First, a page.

As you may know, Google and several other companies imposed a ban on Huawei for both software and hardware components. This is because of the latest ban on the company imposed by the US government on Huawei due to concerns of espionage by the Chinese government. How much of a risk Huawei truly is and if the espionage allegations are true or not deserves an article on its own. I won’t open this pandora box for now since there are many aspects to it and obviously, I don’t have all the details.
What I want to talk about is the current ban from Google and what impact it has on Huawei’s smartphone business. Huawei is one of the top 3 smartphone manufacturers in the world and was on track to become number one in a few years. If the restrictions are not lifted fast then this trend will surely fade and Huawei will slip down in the tops. In the Chinese market, it will still be competitive, since there, Google Play and other Google services are not available by default. But in the US, Europe, and most other places, no one will buy a smartphone without an app ecosystem.
Like it or not, Google has the biggest and most influential application store for Android devices. Furthermore, apps like GMail, Youtube, Maps, and Chrome are considered must-have. And let’s not forget all the other apps that, even though are not bundled directly with a new smartphone, are used by many people, apps like Drive, Waze, Keep. Without those applications, Huawei smartphones become a lot less attractive. Sure, you could potentially flash them, but few people have the knowledge, time or are willing to do that to a brand new device. Also, Huawei would have to open its bootloader, which will pose some security risks.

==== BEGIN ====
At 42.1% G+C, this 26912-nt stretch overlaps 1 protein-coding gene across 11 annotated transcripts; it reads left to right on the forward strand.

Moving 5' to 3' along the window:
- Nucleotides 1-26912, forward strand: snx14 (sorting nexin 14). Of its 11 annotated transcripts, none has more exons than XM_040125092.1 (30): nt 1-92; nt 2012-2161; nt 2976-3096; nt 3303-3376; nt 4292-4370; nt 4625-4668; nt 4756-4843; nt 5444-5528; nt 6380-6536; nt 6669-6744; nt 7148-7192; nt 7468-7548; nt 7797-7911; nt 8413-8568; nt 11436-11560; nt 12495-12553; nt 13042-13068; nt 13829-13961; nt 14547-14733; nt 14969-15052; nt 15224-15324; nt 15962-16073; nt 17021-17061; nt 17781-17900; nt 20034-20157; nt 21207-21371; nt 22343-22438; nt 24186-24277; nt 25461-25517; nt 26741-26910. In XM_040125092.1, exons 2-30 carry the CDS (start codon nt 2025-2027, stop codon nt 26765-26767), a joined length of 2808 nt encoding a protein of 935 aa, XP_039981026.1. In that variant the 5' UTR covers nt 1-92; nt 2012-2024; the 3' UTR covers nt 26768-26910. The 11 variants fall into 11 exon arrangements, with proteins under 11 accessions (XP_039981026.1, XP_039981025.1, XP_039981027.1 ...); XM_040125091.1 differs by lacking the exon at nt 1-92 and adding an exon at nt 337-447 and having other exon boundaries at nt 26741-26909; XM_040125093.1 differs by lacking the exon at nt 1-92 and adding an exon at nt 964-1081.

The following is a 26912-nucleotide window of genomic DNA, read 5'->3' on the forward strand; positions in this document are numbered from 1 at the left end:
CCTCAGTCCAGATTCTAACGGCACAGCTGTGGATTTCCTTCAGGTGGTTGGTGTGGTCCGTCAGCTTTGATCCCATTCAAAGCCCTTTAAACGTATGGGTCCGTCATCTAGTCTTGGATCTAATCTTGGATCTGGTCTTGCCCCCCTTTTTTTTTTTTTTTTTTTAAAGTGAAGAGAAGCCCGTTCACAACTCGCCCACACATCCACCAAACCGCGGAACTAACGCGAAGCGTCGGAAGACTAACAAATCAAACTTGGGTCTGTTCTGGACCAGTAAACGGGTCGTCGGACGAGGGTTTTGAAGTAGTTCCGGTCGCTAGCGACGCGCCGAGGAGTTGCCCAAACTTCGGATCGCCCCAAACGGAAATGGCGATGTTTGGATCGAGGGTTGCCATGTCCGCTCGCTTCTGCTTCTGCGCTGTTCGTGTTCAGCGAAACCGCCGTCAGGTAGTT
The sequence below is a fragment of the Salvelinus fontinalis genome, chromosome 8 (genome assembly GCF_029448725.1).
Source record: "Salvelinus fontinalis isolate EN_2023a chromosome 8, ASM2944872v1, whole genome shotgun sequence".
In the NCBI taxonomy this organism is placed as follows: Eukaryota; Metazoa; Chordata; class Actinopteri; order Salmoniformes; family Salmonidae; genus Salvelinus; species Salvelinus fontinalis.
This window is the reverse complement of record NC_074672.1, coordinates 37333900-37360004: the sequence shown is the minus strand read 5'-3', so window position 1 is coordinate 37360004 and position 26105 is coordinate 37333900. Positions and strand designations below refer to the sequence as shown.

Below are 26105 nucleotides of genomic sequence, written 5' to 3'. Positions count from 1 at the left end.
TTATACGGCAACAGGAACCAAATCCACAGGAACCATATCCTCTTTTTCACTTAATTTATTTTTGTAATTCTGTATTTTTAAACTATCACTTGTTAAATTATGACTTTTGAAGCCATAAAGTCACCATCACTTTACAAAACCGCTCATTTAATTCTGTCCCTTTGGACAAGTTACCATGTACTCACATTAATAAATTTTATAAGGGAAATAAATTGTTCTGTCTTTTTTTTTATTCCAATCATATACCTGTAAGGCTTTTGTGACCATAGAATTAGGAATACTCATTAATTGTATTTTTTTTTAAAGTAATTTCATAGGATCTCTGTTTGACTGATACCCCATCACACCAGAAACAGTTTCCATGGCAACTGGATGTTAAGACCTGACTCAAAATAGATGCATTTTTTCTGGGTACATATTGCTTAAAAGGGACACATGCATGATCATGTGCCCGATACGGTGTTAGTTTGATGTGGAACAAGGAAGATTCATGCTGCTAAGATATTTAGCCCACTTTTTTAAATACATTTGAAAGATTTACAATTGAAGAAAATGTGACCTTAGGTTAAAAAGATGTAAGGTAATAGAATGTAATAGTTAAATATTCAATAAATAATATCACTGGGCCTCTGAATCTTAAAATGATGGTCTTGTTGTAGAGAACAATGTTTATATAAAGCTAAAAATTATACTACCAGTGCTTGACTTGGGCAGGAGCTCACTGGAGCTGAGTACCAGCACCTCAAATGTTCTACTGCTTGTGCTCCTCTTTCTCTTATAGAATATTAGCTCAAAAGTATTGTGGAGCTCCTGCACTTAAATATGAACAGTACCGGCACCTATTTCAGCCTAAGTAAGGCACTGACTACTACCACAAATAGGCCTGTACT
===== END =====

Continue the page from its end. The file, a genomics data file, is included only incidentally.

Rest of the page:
Still, Things are not that bad. Android is an open source project. Huawei could switch the AOSP builds and still have a perfectly functional OS for its smartphones and tablets. You would still have the Google Services problem, but at least the main operating system is the same, familiar and runs the same applications that, with a bit of perseverance, could be installed from other sources. Furthermore, already released devices will continue to function as they do since the ban only affects new hardware. The only problem for current owners is that Android Q won’t be available for their smartphone unless the ban is lifted.
Huawei does not make only smartphones. A big part of their business is telecommunications equipment. The ban will put a big dent there as well since telecommunications companies from within the US (and I suspect a similar ban will come in the EU) won’t be able to purchase Huawei equipment. This will affect end users as well since the roll-out of 5G will be slowed down. Yes, there are other companies that offer 5G equipment, but with one player out of the picture (and maybe two if ZTE, another Chinese company, will have the same faith), prices will probably increase.
I suspect that in a month or two, everything will be settled and get back to normal. This Ban on Huawei is a political battle between the US and China. For every action the US does, China will counter and a trade war benefits no one on the long term. The US flexes its muscles, China flexes its and both parties display their power, but, in the end, it all falls down to money. Once they will reach an agreement, the ban will be lifted or at least loosen. At least that is my prediction.